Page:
How confident are general dental practitioners in their decision to administer antibiotic prophylaxis? A questionnaire study
1 Faculty of Odontology, Malmö University, Malmö, Sweden
2 Department of War Sciences, Swedish National Defence College, Stockholm, Sweden
BMC Medical Informatics and Decision Making 2008, 8:57 doi:10.1186/1472-6947-8-57Published: 8 December 2008
Common dental procedures induce bacteremia. To prevent infectious complications from bacteremia in patients with specific medical conditions, antibiotic prophylaxis is considered. Recommendations are often unclear and ambiguous. In a previous study we reported wide variations in general dental practitioners' (GDPs') administrations of antibiotic prophylaxis. We hypothesized that within such a conflicting clinical area, decisions are made with a high level of personal uncertainty. This study examined GDPs' confidence in their decisions and analyzed the extent to which case-related factors might explain individual variations in confidence.
Postal questionnaires in combination with telephone interviews were used. The response rate was 51% (101/200). There were no significant differences between respondents and non-respondents regarding sex, age, or place of work. The GDPs were presented to patient cases of different medical conditions, where some should receive antibiotic prophylaxis according to recommendations when performing dental procedures that could cause gingival bleeding. The GDPs assessed on visual analogue scales how confident they were in their decisions. The extent to which case-related factors, medical condition and dental procedure, could explain individual variation in confidence was analyzed.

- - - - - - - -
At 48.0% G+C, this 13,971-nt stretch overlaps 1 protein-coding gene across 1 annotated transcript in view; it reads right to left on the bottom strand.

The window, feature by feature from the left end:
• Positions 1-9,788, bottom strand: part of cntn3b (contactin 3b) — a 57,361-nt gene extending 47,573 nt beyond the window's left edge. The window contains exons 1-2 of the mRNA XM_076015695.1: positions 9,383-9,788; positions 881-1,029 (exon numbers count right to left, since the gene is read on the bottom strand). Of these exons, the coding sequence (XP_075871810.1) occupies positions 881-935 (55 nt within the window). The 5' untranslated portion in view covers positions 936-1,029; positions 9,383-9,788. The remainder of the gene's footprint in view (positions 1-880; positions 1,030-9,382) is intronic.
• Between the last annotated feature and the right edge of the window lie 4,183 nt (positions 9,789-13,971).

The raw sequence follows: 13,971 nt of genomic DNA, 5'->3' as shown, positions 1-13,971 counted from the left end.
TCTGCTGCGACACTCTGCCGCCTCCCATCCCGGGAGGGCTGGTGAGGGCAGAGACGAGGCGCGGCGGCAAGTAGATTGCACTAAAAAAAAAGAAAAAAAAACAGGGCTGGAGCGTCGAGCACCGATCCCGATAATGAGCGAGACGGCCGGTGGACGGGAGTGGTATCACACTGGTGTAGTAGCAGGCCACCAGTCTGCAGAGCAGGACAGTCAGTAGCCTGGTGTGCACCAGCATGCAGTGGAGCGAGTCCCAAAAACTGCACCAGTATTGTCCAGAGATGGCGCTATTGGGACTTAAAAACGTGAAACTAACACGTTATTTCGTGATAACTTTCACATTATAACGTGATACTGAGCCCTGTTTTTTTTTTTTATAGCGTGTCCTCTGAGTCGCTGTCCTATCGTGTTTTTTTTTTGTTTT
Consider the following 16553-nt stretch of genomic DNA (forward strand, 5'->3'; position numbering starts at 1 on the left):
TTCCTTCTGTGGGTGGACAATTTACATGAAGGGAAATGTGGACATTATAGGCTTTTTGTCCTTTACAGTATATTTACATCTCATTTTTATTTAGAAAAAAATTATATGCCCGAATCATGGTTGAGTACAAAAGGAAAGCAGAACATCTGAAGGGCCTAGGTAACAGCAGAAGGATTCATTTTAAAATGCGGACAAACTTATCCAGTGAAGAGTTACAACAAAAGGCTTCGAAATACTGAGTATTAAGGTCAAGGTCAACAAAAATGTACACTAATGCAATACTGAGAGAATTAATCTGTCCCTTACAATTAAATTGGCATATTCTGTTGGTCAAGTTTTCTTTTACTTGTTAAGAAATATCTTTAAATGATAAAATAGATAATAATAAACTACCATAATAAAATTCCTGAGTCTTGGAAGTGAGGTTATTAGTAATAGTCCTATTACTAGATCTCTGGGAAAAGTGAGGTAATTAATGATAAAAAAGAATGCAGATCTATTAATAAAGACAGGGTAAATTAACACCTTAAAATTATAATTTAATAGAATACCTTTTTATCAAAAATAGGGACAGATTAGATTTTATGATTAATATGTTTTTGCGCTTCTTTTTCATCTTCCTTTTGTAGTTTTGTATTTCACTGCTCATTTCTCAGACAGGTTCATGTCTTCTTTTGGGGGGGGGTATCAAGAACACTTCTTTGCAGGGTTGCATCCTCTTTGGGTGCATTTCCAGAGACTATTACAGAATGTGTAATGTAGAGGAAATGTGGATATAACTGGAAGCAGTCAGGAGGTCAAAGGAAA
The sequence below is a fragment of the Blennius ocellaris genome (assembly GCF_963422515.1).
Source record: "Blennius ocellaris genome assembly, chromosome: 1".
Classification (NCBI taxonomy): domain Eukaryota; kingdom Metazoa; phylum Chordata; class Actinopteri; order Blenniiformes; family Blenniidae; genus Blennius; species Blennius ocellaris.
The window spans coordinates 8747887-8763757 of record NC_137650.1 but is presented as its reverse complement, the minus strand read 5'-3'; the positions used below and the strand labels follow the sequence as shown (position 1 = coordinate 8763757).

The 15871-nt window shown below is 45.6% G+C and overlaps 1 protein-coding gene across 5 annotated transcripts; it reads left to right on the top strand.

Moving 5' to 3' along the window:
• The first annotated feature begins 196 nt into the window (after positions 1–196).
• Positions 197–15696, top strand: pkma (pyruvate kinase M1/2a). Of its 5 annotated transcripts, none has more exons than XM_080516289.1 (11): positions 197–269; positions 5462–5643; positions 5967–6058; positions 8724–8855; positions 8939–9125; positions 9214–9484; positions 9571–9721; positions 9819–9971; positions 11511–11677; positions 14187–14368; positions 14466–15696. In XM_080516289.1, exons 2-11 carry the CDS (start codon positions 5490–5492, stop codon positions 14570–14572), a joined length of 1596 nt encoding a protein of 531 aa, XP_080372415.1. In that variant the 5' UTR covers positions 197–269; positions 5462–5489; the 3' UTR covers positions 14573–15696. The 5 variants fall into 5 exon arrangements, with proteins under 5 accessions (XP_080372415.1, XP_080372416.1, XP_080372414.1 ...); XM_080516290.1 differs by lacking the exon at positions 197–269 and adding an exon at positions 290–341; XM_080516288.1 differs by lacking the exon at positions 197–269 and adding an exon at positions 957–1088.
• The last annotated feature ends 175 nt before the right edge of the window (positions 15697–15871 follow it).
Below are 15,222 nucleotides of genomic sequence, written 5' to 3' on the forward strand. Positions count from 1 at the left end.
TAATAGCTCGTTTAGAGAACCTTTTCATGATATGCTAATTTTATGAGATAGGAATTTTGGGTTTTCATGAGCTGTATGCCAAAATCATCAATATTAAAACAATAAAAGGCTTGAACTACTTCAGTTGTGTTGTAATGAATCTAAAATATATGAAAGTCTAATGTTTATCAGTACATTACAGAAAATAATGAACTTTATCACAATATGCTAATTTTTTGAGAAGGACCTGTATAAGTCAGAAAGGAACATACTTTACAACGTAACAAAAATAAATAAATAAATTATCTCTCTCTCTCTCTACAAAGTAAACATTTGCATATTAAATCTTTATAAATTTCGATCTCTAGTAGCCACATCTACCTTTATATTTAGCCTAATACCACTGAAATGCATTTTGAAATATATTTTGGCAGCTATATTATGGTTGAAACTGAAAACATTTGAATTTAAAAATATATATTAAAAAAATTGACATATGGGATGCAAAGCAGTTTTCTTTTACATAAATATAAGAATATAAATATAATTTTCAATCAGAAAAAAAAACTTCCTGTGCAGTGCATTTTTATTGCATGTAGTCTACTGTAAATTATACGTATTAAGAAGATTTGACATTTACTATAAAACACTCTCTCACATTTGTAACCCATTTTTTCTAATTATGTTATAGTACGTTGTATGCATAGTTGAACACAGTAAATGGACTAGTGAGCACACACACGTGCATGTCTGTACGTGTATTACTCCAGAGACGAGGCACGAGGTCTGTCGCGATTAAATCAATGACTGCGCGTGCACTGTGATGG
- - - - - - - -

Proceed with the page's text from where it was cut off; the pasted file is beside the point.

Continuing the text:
Overall the GDPs exhibited high confidence in their decisions regardless of whether they administered antibiotic prophylaxis or not, or whether their decisions were in accordance with recommendations or not. The case-related factors could explain between 30–100% of the individual variation in GDPs' confidence. For 46%, the medical condition significantly explained the individual variation in confidence. However, for most of these GDPs, lower confidence was not presented for conditions where recommendations are unclear and higher confidence was not presented for conditions where recommendations are more clear. For 8% the dental procedure significantly explained the variation, although all procedures could cause bacteremia. For 46% neither the medical condition nor the dental procedure could significantly explain the individual variation in confidence.
The GDPs presented high confidence in their decisions, and the majority of GDPs did not present what could be considered a justified varied level of confidence according to the clarity of recommendations. Clinicians who are overconfident in their decisions may be less susceptible to modifications of their behavior to more evidence-based strategies.